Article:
Time for Lament



I recently visited a wonderful prayer space created by Louise Carr a highly creative Methodist Minister who created a number of quilts to reflect different aspects of Lament; the photo above is titled Chaos and is one of my particular favourites.

Lament is also the theme we are taking up on October 11th this year as we in PXI (Parson Cross Initiative Projects) take part in the local launch of End Hunger UK 2019 week of action. Louise Carr talks about Lament in these terms: “Lament is the other side of prayer. There’s a strong sense in churches that God is someone to be praised but in many ways, in the Christian church, we’ve lost the lament capacity and we’re not so keen to say to God ‘it’s not working as it should.”  and so in many ways it feels like Lament is the perfect way to approach an issue like poverty related hunger.

Others have also spoken about the power and importance of lament; we worship God even in the midst of pouring our difficulty out before Him. Instead of backing away from God during a hard time or a dark night, we face the pain and worship God with it, placing God in it, in love we offer it all to God.

Of course everyone is free to pray in whatever way, and use whatever words they choose – but for those of us who are maybe unfamiliar, or wanting guidance in our prayers of Lament, here’s an offer of a kind of structure we might use and follow.

  • Invocation (very brief and sometimes omitted) or to call on God.
  • Description of the situation that is the focus of the lament/complaint.
  • Confession of trust or confidence in God, or willingness to wait for hope.
  • Listen in quiet and peace for God’s response to your cry in your mind, heart, scripture or image.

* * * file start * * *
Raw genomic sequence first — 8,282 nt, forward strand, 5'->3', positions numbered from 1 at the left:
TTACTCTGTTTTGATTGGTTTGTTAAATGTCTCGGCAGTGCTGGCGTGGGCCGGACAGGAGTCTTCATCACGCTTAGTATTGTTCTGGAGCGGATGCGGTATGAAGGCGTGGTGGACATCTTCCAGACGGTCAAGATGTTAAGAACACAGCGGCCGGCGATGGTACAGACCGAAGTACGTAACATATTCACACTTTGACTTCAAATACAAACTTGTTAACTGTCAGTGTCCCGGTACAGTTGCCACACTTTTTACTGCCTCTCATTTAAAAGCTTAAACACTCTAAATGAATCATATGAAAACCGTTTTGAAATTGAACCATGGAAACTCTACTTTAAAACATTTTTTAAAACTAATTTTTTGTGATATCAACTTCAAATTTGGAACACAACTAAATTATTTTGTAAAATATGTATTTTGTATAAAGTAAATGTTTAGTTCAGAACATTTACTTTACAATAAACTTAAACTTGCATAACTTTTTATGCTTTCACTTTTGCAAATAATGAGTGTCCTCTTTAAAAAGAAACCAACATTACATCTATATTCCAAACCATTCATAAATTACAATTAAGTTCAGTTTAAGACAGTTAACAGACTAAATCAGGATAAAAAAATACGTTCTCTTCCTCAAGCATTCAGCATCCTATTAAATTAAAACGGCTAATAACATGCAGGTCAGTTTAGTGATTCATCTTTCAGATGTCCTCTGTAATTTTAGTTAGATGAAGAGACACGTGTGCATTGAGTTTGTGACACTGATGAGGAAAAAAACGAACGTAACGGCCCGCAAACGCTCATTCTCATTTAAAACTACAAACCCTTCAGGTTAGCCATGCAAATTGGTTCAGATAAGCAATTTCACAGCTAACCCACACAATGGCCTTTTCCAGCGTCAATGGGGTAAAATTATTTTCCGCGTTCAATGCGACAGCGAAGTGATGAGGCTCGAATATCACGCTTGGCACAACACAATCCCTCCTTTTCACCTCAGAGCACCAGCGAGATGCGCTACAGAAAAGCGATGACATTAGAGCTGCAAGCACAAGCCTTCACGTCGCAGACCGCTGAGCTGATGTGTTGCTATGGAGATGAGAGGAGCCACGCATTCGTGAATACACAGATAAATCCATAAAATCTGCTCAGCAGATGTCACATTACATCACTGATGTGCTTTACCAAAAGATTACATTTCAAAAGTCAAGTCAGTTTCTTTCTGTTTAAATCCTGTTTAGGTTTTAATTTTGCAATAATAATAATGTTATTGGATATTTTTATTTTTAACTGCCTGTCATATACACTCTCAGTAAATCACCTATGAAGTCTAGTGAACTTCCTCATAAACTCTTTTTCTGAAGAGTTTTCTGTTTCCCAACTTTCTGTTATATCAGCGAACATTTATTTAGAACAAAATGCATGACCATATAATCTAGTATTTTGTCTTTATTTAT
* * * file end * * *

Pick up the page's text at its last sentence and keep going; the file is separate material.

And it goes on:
• Petition for God to act in justice and righteousness.
  • Offer the sacrifice of praise to God even in the midst of suffering.

There is much in the world today, as there has ever been, that is a source for Lament and prayer whether personal or collective. Indeed there is a real sense in which Lament allows us to move back and forth between both those personal and communal spheres of our lives, calling out to God our struggles whilst understanding that those are rarely our struggle alone.

And so, here is my Lament:

Oh God!

Where have you been, are you not listening? 

Haven’t you seen the people hungry whilst others are living it high in their golden towers?

Haven’t you heard the cries of children separated from their mothers and fathers, the desperate pleas of the refugees?

Are you just happy to watch us as we destroy your creation, filling the oceans with plastic, and the air with poison?

Our children want a future, they want their hopes and dreams back, they want a planet that is safe and filled with peace – and oh my God so do I!


I will wait, and I will hope, and I will trust in you God.

“For every house is built by someone, but God is the builder of everything.” Likewise all Empires and things of men will fall but your Kingdom will last forever.





Holy Week (2) – Good Friday Lament – What’s wrong with the world?



This Good Friday the two local Methodist Pioneer Ministries (Share & Open House) took the opportunity to worship together. A drum beat led us before we nailed to the cross, where we held a prayerful lament based around words suggested and collected from people attending food bank sessions over the last couple of weeks. People then named and added additional “wrongs”.

In the evening the cross was taken to Judiths Open House where it remained until Easter Sunday.

No Words


No Words

So many events have taken place over the past few weeks, a General Election, terrorist attacks in Manchester, London and overseas, and of course the terrible fire at Grenfell Tower. I have wanted to write about some of these but somehow I could not find the right words.

A Lament is defined in the dictionary as: “a passionate expression of grief or sorrow.” or “a complaint” – it is both a noun and a verb, a naming and an action.

Today at our weekly writing group I penned these words, a lament; for now I think this will do.